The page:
Well, that day I discovered that Aneesa loves Rapunzel. Shaiful does not like football [I just assumed… ten-year-old boy. Football, ‘of course’]. For Eid, I got him a football magazine. He took it, super politely Masha Allah, but he’s not really a fan of football, and, I mean, nor does he ‘have’ to be. “I’ve never really tried it.” He said something along this line. At break-time at school, he just likes hanging out with his friends.
School and structure: now it is summer, and the academic year has ended. We really do depend on structure to motivate us; for a sense of continuity, novelty, the impetus to do many things, and such.
On Monday, it had been the Day of Arafah. I had been fasting, Alhamdulillah, and I had broken my fast with… Biryani! Sadiqul Mama from next door asked me if I were fasting, gave me part of a mini watermelon. Farris, our neighbour and my brother’s friend, gave me two boxes of chocolate for our family, and said “Eid Mubarak”. When I say I love being Muslim…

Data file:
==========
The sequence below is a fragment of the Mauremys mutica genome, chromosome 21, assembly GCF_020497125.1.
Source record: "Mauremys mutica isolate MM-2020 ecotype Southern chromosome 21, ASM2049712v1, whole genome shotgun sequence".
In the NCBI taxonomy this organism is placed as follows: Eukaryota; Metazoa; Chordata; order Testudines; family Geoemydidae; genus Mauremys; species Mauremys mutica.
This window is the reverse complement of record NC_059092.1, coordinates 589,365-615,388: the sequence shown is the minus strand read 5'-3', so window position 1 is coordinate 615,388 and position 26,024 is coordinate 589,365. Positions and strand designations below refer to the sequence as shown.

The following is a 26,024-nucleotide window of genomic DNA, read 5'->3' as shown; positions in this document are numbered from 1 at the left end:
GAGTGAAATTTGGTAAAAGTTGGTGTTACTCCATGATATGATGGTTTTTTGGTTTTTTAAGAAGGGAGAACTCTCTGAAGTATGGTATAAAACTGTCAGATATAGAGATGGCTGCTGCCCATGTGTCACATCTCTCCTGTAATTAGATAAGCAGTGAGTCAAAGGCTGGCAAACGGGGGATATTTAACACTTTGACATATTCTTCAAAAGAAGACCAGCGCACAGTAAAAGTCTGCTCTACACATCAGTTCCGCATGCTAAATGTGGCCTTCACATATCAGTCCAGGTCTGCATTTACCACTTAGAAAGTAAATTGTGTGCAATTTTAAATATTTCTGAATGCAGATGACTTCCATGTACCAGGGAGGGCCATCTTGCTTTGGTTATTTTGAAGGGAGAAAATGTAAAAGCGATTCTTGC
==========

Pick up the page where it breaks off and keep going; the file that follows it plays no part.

Another thing: on Monday evening, right before Maghrib, I came outside, and was about to (in my characteristically annoying way) say, “HEY BEST FRIENDS!” to the kids. But then I saw Catherine (Farris’ mum) there, and so I presented myself as being a little more… civilised. Catherine and I had a nice conversation together, though I forget the exact details.
When Sadiqul Mama came outside, I ran inside to get my headscarf. And then I had to pray. Catherine understood: after all, she’s been married into a Muslim family for over a decade. I’m not entirely sure if she herself is a Muslim. She might be: she did want Farris to go inside before Maghrib. Sadiqul Mama took his daughters in; I took Saif in. [Saif: I asked him what his ‘Spanish name’ would be. He thinks it would be: Soyf].